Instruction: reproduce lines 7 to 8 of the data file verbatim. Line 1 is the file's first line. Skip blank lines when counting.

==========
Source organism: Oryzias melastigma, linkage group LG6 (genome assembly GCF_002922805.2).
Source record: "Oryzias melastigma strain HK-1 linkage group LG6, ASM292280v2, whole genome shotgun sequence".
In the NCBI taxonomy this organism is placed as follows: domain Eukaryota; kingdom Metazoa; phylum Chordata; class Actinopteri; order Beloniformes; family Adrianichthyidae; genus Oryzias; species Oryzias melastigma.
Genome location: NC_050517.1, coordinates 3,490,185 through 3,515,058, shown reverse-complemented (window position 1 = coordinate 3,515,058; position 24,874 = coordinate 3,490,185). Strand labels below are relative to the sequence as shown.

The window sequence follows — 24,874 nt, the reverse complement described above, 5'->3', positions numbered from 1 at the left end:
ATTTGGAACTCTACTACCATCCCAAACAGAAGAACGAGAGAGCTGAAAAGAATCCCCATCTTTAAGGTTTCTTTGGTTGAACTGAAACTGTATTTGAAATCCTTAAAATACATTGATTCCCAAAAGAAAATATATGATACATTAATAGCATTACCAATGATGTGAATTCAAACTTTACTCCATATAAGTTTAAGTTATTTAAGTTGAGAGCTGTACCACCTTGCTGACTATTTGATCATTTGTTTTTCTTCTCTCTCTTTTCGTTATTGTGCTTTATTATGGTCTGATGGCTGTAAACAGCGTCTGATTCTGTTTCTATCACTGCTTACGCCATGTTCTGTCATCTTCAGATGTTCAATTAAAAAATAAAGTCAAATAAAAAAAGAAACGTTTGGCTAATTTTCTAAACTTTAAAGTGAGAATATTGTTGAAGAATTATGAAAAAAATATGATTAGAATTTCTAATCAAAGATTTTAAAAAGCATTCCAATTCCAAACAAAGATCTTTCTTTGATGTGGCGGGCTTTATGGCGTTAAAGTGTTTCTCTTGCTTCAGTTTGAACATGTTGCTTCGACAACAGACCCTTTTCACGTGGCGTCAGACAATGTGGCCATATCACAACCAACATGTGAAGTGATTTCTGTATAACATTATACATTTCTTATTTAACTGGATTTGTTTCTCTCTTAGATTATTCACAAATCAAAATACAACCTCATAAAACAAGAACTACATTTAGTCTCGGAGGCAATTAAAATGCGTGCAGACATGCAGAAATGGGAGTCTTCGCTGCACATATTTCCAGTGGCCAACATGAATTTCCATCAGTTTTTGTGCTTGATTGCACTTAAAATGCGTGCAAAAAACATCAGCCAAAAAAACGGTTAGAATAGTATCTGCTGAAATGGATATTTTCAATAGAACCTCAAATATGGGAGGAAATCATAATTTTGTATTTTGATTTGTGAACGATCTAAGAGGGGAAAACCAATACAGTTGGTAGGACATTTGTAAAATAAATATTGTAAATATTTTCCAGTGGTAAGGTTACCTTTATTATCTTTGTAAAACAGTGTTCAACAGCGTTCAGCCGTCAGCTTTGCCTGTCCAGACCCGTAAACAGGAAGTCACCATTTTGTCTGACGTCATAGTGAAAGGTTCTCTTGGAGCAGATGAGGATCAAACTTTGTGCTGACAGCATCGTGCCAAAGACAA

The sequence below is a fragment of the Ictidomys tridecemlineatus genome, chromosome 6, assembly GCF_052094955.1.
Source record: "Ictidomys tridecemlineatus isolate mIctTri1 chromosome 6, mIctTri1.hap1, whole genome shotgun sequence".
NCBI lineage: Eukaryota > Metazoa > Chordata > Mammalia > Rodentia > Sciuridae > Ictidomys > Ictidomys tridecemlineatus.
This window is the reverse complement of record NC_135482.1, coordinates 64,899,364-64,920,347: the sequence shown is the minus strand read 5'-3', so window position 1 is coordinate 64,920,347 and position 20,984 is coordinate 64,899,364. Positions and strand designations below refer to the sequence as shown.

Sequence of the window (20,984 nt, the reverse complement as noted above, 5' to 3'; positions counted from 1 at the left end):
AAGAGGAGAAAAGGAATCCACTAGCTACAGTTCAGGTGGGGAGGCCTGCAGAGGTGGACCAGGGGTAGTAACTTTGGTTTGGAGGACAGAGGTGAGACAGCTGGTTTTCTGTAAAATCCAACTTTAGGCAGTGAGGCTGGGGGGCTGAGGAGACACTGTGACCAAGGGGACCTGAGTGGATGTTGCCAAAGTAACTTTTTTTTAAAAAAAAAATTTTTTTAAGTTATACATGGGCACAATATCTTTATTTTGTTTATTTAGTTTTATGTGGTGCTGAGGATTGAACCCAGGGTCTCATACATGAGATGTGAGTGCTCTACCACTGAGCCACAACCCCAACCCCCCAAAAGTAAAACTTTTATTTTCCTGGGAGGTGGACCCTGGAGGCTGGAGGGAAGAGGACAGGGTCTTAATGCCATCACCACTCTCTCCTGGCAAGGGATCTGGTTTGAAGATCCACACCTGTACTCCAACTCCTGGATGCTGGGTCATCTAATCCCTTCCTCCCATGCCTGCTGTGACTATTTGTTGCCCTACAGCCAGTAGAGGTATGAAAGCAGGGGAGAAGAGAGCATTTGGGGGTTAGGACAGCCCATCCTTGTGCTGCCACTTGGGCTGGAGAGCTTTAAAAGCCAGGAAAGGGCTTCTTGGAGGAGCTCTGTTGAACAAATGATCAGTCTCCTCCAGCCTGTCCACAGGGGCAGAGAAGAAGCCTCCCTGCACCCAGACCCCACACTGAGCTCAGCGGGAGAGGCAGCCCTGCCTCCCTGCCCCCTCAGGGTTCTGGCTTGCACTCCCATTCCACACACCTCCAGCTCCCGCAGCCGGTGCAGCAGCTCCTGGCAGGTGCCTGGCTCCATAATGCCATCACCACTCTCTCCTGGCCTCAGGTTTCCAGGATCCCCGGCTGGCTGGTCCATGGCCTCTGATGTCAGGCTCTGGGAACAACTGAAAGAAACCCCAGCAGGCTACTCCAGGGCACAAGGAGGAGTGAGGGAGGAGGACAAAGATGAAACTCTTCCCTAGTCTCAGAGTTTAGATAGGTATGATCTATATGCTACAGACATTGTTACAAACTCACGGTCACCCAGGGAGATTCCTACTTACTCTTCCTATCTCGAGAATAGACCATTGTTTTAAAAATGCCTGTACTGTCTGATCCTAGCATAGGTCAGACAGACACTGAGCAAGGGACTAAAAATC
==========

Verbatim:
The sequence below is a fragment of the Ictidomys tridecemlineatus genome, chromosome 6, assembly GCF_052094955.1.
Source record: "Ictidomys tridecemlineatus isolate mIctTri1 chromosome 6, mIctTri1.hap1, whole genome shotgun sequence".